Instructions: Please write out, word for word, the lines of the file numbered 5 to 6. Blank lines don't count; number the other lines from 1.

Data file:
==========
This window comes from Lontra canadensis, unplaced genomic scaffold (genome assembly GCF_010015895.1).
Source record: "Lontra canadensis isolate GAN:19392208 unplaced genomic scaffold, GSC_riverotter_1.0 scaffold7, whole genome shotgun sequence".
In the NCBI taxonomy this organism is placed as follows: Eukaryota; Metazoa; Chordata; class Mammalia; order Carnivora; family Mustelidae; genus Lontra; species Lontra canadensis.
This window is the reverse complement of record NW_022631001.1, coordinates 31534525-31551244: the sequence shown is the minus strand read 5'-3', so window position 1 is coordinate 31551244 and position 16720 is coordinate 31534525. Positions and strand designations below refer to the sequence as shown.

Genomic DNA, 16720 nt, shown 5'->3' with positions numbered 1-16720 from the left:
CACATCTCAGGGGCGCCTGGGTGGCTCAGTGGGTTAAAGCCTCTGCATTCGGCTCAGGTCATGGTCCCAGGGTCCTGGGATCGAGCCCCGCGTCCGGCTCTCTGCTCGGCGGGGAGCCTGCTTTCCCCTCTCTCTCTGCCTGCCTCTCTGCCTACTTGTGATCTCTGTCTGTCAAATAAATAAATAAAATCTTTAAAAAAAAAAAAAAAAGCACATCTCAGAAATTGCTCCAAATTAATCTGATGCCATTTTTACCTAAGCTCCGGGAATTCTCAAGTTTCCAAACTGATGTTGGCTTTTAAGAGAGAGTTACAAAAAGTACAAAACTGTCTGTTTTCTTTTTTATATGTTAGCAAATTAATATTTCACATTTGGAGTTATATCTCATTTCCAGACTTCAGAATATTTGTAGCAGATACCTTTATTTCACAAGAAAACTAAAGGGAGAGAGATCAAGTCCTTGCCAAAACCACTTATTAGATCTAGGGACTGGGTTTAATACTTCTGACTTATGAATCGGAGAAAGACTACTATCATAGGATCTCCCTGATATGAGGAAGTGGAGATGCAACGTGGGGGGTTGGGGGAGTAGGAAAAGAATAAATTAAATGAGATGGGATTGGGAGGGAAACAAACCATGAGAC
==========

Genomic DNA, 16720 nt, shown 5'->3' with positions numbered 1-16720 from the left:
CACATCTCAGGGGCGCCTGGGTGGCTCAGTGGGTTAAAGCCTCTGCATTCGGCTCAGGTCATGGTCCCAGGGTCCTGGGATCGAGCCCCGCGTCCGGCTCTCTGCTCGGCGGGGAGCCTGCTTTCCCCTCTCTCTCTGCCTGCCTCTCTGCCTACTTGTGATCTCTGTCTGTCAAATAAATAAATAAAATCTTTAAAAAAAAAAAAAAAAGCACATCTCAGAAATTGCTCCAAATTAATCTGATGCCATTTTTACCTAAGCTCCGGGAATTCTCAAGTTTCCAAACTGATGTTGGCTTTTAAGAGAGAGTTACAAAAAGTACAAAACTGTCTGTTTTCTTTTTTATATGTTAGCAAATTAATATTTCACATTTGGAGTTATATCTCATTTCCAGACTTCAGAATATTTGTAGCAGATACCTTTATTTCACAAGAAAACTAAAGGGAGAGAGATCAAGTCCTTGCCAAAACCACTTATTAGATCTAGGGACTGGGTTTAATACTTCTGACTTATGAATCGGAGAAAGACTACTATCATAGGATCTCCCTGATATGAGGAAGTGGAGATGCAACGTGGGGGGTTGGGGGAGTAGGAAAAGAATAAATTAAATGAGATGGGATTGGGAGGGAAACAAACCATGAGAC